Brian Brooks, Coinbase’s former chief legal officer and the current U.S. Comptroller of the Currency, is pushing to consolidate licensing regulations for payment companies at the federal level in the United States.
Federal licensing for payments firms that do not accept deposits could open the door to further mainstream adoption of virtual currencies by allowing crypto payments firms to obtain approval to operate across multiple states. The U.S.’s patchwork of federal and state regulations has deterred many virtual currency firms from setting up shop in the United States.
However, analysts predict that many states will push back against federal licensing, citing an ongoing dispute over the OCC’s fintech charter with the New York Department of Financial Services.
In an interview with Law360, Crowell & Moring partner Michelle Gitlitz said:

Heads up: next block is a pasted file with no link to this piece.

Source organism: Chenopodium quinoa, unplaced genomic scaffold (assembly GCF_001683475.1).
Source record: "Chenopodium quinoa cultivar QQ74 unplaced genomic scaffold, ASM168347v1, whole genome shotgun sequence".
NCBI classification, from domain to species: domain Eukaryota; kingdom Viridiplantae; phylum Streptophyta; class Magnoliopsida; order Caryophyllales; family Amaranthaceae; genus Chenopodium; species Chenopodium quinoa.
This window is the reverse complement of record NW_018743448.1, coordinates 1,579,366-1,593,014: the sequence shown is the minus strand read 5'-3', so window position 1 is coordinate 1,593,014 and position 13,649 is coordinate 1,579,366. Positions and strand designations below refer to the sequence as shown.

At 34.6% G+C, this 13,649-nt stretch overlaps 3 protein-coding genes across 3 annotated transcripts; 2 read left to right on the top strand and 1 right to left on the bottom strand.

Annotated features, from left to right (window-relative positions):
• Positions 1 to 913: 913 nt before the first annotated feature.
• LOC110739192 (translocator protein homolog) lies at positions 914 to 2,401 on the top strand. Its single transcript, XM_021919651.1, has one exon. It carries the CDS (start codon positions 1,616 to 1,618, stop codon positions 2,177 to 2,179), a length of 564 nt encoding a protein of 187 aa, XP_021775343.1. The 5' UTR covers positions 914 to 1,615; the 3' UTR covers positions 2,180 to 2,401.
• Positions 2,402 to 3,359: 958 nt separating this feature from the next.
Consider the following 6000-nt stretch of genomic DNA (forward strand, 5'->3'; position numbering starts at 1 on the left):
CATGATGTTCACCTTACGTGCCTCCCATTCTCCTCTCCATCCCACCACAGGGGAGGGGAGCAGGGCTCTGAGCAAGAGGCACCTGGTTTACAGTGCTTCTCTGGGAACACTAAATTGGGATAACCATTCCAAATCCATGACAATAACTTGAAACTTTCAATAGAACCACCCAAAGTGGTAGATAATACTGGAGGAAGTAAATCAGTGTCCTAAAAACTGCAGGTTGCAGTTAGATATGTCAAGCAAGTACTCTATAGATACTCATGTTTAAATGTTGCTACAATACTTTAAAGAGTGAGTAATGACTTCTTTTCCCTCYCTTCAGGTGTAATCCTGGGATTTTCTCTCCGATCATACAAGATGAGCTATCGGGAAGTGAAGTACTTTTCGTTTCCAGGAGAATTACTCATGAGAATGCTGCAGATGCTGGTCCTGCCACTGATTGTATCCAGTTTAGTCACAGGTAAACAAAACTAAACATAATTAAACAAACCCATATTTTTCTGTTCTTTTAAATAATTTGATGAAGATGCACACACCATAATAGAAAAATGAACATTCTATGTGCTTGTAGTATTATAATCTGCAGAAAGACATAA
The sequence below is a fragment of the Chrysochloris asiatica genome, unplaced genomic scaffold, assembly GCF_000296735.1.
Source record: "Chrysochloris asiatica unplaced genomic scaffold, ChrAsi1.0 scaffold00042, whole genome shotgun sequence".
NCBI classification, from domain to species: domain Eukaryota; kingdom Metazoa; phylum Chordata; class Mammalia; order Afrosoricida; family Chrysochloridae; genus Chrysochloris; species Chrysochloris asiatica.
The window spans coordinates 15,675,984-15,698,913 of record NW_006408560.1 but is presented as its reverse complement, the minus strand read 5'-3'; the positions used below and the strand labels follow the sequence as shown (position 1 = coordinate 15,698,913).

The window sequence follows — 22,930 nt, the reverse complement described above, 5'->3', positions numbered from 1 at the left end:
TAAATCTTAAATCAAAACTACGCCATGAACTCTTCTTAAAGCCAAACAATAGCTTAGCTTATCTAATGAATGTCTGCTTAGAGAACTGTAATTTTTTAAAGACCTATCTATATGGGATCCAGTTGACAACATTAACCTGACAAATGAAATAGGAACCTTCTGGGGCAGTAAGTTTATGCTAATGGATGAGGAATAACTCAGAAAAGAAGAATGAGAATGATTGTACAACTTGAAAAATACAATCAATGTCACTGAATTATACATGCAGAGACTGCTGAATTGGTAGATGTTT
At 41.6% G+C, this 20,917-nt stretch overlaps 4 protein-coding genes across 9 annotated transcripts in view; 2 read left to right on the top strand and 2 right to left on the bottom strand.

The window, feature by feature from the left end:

"It would surprise me if the same thing didn't happen again. I don't see why a regulatory institution like the New York Department of Financial Services would take a different position with respect to a payment charter than they did with the fintech charter."
At the end of August, John Ryan, president of the Conference of State Bank Supervisors (CSBS), published a statement expressing the association’s opposition to federal payment licensing and accusing the OCC of “disregard[ing] the statutory limits of its authority.”
“The OCC’s proposed payments charter is no different than the fintech charter already rejected in federal court and subject to a nationwide order preventing the OCC from accepting applications from a company that does not take deposits,” the letter said.
“State regulators are opposed to this unconstitutional expansion of power.”
Despite this, the Office of the Comptroller of the Currency announced it was prepared to accept applications from payment firms for a federal banking charter last week.
Brian Brooks’ appointment to head the OCC has been welcomed by the crypto sector, with Celsius founder and CEO Alex Masinsky tweeting: